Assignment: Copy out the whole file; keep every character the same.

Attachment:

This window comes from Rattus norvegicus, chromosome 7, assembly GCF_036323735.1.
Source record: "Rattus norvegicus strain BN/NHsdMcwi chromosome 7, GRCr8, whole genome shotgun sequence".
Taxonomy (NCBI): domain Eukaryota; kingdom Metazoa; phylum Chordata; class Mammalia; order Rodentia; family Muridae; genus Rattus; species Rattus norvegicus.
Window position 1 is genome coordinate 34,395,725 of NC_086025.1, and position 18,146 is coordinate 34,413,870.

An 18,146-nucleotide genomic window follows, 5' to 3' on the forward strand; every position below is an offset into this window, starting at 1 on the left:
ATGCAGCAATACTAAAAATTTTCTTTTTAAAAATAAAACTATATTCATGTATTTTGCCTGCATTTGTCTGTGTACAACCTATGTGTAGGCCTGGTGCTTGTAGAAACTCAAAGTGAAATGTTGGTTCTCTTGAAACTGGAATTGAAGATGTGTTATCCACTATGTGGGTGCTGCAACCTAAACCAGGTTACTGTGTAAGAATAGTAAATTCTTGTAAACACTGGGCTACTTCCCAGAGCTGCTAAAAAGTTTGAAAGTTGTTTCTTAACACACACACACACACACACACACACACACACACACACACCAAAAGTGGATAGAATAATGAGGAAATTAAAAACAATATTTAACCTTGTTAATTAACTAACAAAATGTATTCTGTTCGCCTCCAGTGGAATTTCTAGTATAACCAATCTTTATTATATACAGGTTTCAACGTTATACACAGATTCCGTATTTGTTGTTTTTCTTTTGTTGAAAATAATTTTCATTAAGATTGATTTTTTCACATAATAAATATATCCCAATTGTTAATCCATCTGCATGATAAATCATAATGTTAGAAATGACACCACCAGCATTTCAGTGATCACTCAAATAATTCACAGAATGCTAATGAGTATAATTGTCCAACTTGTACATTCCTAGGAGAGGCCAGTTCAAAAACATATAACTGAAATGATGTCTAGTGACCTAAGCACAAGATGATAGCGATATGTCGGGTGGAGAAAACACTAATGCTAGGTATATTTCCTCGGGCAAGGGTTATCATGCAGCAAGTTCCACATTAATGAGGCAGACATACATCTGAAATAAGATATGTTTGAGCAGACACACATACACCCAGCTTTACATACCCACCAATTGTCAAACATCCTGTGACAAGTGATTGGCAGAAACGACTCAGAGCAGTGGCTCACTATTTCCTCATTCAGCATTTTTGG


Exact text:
This window comes from Rattus norvegicus, chromosome 7, assembly GCF_036323735.1.
Source record: "Rattus norvegicus strain BN/NHsdMcwi chromosome 7, GRCr8, whole genome shotgun sequence".
Taxonomy (NCBI): domain Eukaryota; kingdom Metazoa; phylum Chordata; class Mammalia; order Rodentia; family Muridae; genus Rattus; species Rattus norvegicus.
Window position 1 is genome coordinate 34,395,725 of NC_086025.1, and position 18,146 is coordinate 34,413,870.

An 18,146-nucleotide genomic window follows, 5' to 3' on the forward strand; every position below is an offset into this window, starting at 1 on the left:
ATGCAGCAATACTAAAAATTTTCTTTTTAAAAATAAAACTATATTCATGTATTTTGCCTGCATTTGTCTGTGTACAACCTATGTGTAGGCCTGGTGCTTGTAGAAACTCAAAGTGAAATGTTGGTTCTCTTGAAACTGGAATTGAAGATGTGTTATCCACTATGTGGGTGCTGCAACCTAAACCAGGTTACTGTGTAAGAATAGTAAATTCTTGTAAACACTGGGCTACTTCCCAGAGCTGCTAAAAAGTTTGAAAGTTGTTTCTTAACACACACACACACACACACACACACACACACACACACACCAAAAGTGGATAGAATAATGAGGAAATTAAAAACAATATTTAACCTTGTTAATTAACTAACAAAATGTATTCTGTTCGCCTCCAGTGGAATTTCTAGTATAACCAATCTTTATTATATACAGGTTTCAACGTTATACACAGATTCCGTATTTGTTGTTTTTCTTTTGTTGAAAATAATTTTCATTAAGATTGATTTTTTCACATAATAAATATATCCCAATTGTTAATCCATCTGCATGATAAATCATAATGTTAGAAATGACACCACCAGCATTTCAGTGATCACTCAAATAATTCACAGAATGCTAATGAGTATAATTGTCCAACTTGTACATTCCTAGGAGAGGCCAGTTCAAAAACATATAACTGAAATGATGTCTAGTGACCTAAGCACAAGATGATAGCGATATGTCGGGTGGAGAAAACACTAATGCTAGGTATATTTCCTCGGGCAAGGGTTATCATGCAGCAAGTTCCACATTAATGAGGCAGACATACATCTGAAATAAGATATGTTTGAGCAGACACACATACACCCAGCTTTACATACCCACCAATTGTCAAACATCCTGTGACAAGTGATTGGCAGAAACGACTCAGAGCAGTGGCTCACTATTTCCTCATTCAGCATTTTTGG